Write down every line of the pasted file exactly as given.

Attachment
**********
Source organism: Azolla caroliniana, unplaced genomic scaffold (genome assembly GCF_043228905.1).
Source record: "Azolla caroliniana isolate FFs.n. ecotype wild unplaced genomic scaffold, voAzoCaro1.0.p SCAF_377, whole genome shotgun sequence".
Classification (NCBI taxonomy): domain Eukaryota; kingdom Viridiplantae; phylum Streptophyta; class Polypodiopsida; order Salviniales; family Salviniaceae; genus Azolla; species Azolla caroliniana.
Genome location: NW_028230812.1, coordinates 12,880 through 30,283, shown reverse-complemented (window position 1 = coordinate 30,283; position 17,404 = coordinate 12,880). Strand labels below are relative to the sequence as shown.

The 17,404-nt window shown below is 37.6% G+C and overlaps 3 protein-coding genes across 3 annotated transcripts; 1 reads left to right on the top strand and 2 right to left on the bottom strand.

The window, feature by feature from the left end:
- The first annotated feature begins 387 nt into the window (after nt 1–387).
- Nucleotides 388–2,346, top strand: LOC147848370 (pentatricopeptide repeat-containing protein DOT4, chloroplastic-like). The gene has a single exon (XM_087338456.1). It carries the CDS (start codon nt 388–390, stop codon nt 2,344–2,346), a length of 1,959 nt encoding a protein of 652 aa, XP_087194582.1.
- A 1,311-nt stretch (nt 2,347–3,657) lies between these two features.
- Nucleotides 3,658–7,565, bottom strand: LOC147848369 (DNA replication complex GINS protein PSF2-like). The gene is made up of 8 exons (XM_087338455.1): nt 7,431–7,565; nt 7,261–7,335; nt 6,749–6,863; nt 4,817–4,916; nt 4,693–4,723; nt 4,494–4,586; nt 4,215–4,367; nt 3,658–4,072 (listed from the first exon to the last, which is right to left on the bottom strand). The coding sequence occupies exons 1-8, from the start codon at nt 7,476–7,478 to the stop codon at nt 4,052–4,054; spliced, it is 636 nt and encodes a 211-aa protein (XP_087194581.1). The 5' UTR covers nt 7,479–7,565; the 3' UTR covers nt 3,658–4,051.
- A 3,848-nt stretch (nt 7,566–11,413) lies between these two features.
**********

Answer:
Source organism: Azolla caroliniana, unplaced genomic scaffold (genome assembly GCF_043228905.1).
Source record: "Azolla caroliniana isolate FFs.n. ecotype wild unplaced genomic scaffold, voAzoCaro1.0.p SCAF_377, whole genome shotgun sequence".
Classification (NCBI taxonomy): domain Eukaryota; kingdom Viridiplantae; phylum Streptophyta; class Polypodiopsida; order Salviniales; family Salviniaceae; genus Azolla; species Azolla caroliniana.
Genome location: NW_028230812.1, coordinates 12,880 through 30,283, shown reverse-complemented (window position 1 = coordinate 30,283; position 17,404 = coordinate 12,880). Strand labels below are relative to the sequence as shown.

The 17,404-nt window shown below is 37.6% G+C and overlaps 3 protein-coding genes across 3 annotated transcripts; 1 reads left to right on the top strand and 2 right to left on the bottom strand.

The window, feature by feature from the left end:
- The first annotated feature begins 387 nt into the window (after nt 1–387).
- Nucleotides 388–2,346, top strand: LOC147848370 (pentatricopeptide repeat-containing protein DOT4, chloroplastic-like). The gene has a single exon (XM_087338456.1). It carries the CDS (start codon nt 388–390, stop codon nt 2,344–2,346), a length of 1,959 nt encoding a protein of 652 aa, XP_087194582.1.
- A 1,311-nt stretch (nt 2,347–3,657) lies between these two features.
- Nucleotides 3,658–7,565, bottom strand: LOC147848369 (DNA replication complex GINS protein PSF2-like). The gene is made up of 8 exons (XM_087338455.1): nt 7,431–7,565; nt 7,261–7,335; nt 6,749–6,863; nt 4,817–4,916; nt 4,693–4,723; nt 4,494–4,586; nt 4,215–4,367; nt 3,658–4,072 (listed from the first exon to the last, which is right to left on the bottom strand). The coding sequence occupies exons 1-8, from the start codon at nt 7,476–7,478 to the stop codon at nt 4,052–4,054; spliced, it is 636 nt and encodes a 211-aa protein (XP_087194581.1). The 5' UTR covers nt 7,479–7,565; the 3' UTR covers nt 3,658–4,051.
- A 3,848-nt stretch (nt 7,566–11,413) lies between these two features.